English  Summary  of  the  Work


> Introduction

(I) Specified chromatic inflections in vocal sources
(II) The theorists' statements
(III) Instrumental tablatures
(IV) Doubling the subtonic
(V) General conclusion

A short history of the leading note
from the thirteenth to the sixteenth century.

A contribution to the study of Musica Ficta



Musica ficta certainly belongs to the most exciting issues of Medieval and Renaissance musicology. As it involves lost oral traditions, it can be approached only through modern reconstructions based on early documents, many of which are either fragmentary or ambiguous. Thus this research often ends up resembling some kind of criminal investigation, an exciting challenge indeed for modern scholars.

As my personal experience suggests, new ideas on this subject are not necessarily welcomed by specialists who have been used to a precise conceptual framework for years. The present article aims at expounding briefly the main novelties of my conception of musica ficta, thus enabling people to judge for themselves. However, it should be remembered that this is only a succinct description; for a complete discussion, the reader is referred to the book itself:

Vincent Arlettaz: Musica Ficta. Une histoire des sensibles du XIIIe au XVIe siècles, Sprimont, Mardaga, 2000, 526 p., bibl., ind., ex. mus. (ISBN 2-87009-721-1)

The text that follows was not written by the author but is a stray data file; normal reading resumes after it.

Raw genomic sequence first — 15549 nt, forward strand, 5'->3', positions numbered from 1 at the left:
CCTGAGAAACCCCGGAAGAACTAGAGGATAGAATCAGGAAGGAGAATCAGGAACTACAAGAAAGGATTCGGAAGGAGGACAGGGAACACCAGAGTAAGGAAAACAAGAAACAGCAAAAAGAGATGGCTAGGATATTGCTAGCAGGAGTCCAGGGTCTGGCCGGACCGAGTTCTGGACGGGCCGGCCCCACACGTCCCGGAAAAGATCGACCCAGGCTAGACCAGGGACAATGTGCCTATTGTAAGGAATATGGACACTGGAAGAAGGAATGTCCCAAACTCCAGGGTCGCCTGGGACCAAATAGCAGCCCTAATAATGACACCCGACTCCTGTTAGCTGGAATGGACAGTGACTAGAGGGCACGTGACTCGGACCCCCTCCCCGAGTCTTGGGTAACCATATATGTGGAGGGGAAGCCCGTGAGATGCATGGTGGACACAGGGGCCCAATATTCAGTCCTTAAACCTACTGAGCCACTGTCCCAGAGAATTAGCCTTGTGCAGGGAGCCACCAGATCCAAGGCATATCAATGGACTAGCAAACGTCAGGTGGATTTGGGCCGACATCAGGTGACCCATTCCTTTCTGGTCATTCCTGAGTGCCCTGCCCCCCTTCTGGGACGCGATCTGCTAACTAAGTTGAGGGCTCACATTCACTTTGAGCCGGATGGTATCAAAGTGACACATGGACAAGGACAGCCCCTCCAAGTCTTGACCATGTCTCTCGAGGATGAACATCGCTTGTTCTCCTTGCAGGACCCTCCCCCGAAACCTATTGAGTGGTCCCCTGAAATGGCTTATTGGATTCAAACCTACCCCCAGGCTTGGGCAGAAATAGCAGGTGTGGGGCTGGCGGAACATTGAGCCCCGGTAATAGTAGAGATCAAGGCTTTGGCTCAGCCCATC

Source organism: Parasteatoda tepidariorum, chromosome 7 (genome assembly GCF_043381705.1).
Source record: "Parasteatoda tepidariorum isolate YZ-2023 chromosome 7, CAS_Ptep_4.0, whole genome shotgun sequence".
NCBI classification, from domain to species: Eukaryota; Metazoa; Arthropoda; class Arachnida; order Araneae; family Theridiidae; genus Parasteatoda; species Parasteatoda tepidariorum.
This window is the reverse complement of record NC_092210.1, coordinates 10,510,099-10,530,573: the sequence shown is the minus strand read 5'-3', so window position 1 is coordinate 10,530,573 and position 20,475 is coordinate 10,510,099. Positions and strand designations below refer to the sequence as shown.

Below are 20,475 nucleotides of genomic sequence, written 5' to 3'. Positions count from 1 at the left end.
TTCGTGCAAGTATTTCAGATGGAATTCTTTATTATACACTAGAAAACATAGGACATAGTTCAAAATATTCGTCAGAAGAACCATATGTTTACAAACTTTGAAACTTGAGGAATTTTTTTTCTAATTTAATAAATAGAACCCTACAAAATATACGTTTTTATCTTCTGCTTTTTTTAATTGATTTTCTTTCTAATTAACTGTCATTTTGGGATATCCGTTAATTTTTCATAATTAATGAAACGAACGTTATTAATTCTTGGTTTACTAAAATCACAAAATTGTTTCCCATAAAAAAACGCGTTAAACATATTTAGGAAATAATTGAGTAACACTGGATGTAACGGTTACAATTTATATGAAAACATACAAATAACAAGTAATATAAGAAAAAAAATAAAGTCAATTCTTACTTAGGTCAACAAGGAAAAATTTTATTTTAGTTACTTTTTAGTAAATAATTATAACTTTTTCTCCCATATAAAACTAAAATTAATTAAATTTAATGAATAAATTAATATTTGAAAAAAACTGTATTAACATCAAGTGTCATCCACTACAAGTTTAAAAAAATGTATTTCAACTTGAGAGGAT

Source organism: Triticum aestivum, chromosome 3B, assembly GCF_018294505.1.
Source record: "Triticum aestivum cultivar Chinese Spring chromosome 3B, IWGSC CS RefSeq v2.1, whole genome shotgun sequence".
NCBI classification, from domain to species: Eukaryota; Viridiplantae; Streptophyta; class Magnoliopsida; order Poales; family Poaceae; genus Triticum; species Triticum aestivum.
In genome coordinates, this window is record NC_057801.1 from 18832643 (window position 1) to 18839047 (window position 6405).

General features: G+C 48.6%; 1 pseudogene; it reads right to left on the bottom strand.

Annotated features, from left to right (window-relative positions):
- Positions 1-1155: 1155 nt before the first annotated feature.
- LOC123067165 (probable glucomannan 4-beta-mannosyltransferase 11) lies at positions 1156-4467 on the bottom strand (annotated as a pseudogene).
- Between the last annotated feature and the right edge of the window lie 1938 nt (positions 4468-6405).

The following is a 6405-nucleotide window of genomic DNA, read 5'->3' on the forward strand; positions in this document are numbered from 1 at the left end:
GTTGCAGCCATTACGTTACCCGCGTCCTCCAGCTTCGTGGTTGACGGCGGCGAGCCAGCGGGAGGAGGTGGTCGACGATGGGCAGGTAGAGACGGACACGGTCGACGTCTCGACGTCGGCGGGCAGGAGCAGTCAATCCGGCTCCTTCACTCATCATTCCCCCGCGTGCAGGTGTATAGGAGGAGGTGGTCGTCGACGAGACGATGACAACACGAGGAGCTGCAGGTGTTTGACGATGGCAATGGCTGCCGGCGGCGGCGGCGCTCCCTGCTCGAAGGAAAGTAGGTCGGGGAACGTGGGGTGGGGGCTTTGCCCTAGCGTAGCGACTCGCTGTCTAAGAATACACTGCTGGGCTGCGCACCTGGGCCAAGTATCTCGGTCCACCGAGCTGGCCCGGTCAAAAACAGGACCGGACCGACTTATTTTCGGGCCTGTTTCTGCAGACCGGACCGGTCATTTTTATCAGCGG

[Important message: In spite of some bookseller's contentions, this book is not out of print! You should provide your bookseller with either ISBN or SODIS code (947 38 58)]

General concepts

My work has been specifically devoted to the history of the leading note, which, as we all know, was largely left unwritten in many repertories of the late Middle Ages and Renaissance. Of course, this is only a part of the general problem of musica ficta (which also includes the question of the flat, and -- more generally -- of hexachordal transposition), yet an important part, whose interest need not to be emphasized here.

Documents used so far by musicologists to uncover the rules governing implied chromatic accidentals include:

1. Sources of vocal polyphony.
2. Instrumental sources (tablatures).
3. Theoretical treatises.

The overall rule concerning the implied leading note runs as follows: if a cadential formula (i.e. a lower auxiliary note, generally prepared by a suspension, and followed by a silence or a stop, see ex. 1) appears in the melody, the middle note of the formula should be raised, if it is not already a half-tone below the final:


The other possible wording of the rule involves the harmonic intervals which occur with another voice (typically the tenor): if the penultimate note of the cadential formula is a sixth from the tenor, this sixth (which resolves to the octave by contrary motion of both parts) should be made major:


The same applies to the third before a fifth:



On the other hand, the third progressing to the unison should be minor:



There are other cases as well, but these are the most important ones.

The aim of my research has been to study a large collection of theoretical and practical sources, and note any exceptions to these rules.

Continued: (I) Specified chromatic inflections in vocal sources >>>

© Vincent Arlettaz
- last update 27 December 2002 -

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